In 1979, James Baldwin wrote a letter to his literary agent describing his new endeavour: the writing of his final book, Remember This House, recounting the lives and successive assassinations of his friends Medgar Evers, Malcolm X, and Martin Luther King, Jr. Baldwin was not able to complete the book before his death, and the unfinished manuscript was entrusted to director Raoul Peck (Moloch Tropical, Murder in Pacot) by the writer’s estate.
Built exclusively around Baldwin’s words, Peck’s I Am Not Your Negro delves into the complex legacy of three lives (and deaths) that permanently marked the US social and political landscape. Framing the unfinished work as a radical narration about race in the United States, Peck matches Baldwin’s lyrical rhetoric with rich archival footage of the Civil Rights and Black Power movements, and connects these historical struggles for justice and equality to the present-day movements that have taken shape in response to the killings of young African American men including Trayvon Martin, Tamir Rice, Michael Brown, and Amir Brooks.
Exploring what it means to be Black in the United States today, Peck reflects on the legacy of racial violence that continues to permeate the country. In Baldwin’s words, “You cannot lynch me and keep me in ghettos without becoming something monstrous yourselves. And furthermore, you give me a terrifying advantage: you never had to look at me; I had to look at you. I know more about you than you know about me. Not everything that is faced can be changed, but nothing can be changed until it is faced.” By revealing the deep connections between past and present injustice, I Am Not Your Negro weaves an epic narrative about the States’, and by extension North America’s, irrational relationship with skin colour — a relationship that would be absurd were it not so tragic.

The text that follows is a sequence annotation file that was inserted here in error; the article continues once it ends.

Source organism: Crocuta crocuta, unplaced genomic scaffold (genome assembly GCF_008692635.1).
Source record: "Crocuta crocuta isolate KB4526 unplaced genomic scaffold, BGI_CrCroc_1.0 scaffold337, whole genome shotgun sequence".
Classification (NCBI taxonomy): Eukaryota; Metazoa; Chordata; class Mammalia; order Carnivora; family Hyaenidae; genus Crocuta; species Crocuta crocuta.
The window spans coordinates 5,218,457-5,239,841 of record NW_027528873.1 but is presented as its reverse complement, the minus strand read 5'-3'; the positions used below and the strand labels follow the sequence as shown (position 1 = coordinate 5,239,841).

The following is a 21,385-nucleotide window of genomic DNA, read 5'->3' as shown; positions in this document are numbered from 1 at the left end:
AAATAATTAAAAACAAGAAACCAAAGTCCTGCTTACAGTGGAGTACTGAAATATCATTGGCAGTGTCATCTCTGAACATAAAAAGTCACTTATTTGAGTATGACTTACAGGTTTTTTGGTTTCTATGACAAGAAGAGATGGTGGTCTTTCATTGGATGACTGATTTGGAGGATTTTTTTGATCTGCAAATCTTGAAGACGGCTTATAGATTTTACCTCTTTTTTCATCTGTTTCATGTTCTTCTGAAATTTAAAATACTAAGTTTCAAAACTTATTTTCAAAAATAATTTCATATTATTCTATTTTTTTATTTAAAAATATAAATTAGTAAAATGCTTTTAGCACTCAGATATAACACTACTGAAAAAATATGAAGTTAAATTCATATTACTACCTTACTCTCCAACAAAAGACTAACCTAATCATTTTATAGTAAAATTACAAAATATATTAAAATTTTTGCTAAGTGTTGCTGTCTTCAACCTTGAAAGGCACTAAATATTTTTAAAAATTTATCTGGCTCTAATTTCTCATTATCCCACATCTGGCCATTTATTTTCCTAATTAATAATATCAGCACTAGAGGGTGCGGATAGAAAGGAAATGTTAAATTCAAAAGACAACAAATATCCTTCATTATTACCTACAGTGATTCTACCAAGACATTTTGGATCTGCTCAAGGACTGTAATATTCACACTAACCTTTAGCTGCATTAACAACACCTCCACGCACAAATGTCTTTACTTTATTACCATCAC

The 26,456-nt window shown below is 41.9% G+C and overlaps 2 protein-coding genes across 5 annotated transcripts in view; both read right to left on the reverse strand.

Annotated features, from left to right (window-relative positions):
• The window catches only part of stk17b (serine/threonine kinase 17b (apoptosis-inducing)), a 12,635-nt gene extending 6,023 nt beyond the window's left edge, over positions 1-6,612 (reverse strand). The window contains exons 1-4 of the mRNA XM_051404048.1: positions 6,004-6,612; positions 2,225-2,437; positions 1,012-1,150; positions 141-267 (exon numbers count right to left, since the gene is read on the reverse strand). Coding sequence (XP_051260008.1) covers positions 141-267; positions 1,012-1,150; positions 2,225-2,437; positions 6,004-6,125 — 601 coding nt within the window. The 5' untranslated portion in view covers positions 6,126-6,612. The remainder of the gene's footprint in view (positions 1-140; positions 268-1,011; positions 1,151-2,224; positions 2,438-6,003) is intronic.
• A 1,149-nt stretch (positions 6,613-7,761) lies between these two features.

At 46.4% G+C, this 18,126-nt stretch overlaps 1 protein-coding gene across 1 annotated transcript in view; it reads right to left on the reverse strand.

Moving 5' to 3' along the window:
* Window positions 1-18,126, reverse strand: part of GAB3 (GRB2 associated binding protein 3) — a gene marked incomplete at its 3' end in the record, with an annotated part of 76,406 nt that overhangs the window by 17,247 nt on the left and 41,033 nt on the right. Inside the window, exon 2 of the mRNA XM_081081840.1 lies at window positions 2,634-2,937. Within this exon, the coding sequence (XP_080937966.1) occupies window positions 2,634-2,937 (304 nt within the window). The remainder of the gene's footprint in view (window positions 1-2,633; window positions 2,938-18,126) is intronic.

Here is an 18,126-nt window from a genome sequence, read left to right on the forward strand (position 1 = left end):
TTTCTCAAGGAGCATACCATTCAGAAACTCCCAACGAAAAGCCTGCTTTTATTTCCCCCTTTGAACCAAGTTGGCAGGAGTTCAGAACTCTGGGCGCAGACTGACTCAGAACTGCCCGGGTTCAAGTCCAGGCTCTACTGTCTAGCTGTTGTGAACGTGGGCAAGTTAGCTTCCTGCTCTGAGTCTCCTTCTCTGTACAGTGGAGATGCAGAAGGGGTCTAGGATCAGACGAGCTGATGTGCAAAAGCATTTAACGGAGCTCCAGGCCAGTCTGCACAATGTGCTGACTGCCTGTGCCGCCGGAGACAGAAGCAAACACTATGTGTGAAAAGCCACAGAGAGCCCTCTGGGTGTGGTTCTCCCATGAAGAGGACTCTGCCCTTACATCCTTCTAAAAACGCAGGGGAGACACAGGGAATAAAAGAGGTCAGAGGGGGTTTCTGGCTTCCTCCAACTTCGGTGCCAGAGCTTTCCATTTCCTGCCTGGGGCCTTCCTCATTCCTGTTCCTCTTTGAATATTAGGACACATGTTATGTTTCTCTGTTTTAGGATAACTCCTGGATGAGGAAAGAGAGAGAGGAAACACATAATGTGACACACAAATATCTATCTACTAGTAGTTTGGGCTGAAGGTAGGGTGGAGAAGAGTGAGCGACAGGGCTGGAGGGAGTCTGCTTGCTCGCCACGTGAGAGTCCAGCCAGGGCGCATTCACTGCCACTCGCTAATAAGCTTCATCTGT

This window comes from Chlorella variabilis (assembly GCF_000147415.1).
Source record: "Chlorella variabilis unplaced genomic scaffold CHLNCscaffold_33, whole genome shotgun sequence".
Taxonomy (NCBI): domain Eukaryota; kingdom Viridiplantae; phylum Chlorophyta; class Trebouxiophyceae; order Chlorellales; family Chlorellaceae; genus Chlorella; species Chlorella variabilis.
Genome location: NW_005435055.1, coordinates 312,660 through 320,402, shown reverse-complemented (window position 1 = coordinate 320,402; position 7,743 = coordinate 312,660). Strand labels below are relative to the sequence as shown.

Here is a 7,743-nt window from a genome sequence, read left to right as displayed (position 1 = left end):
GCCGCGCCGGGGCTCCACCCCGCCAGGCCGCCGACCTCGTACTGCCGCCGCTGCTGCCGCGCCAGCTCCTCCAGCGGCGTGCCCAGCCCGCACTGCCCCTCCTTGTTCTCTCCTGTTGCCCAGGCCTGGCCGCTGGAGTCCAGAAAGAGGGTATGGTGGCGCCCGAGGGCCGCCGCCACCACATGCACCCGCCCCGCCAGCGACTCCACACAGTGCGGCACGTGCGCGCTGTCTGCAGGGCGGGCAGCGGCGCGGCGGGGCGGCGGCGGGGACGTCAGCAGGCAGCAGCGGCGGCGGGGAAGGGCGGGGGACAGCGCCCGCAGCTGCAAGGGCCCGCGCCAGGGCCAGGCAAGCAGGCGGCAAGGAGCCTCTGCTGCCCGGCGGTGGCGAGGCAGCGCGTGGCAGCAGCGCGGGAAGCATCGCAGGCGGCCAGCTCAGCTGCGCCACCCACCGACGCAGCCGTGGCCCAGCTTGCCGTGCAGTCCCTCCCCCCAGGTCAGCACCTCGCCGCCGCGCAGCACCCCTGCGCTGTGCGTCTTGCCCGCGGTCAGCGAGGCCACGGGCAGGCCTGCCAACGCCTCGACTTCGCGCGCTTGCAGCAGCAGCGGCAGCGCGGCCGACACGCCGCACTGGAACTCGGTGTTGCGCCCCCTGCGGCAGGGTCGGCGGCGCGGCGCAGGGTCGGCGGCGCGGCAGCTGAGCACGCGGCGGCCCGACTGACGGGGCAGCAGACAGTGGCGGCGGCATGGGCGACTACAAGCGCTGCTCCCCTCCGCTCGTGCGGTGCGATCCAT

Official Selection, 2016 Toronto International Film Festival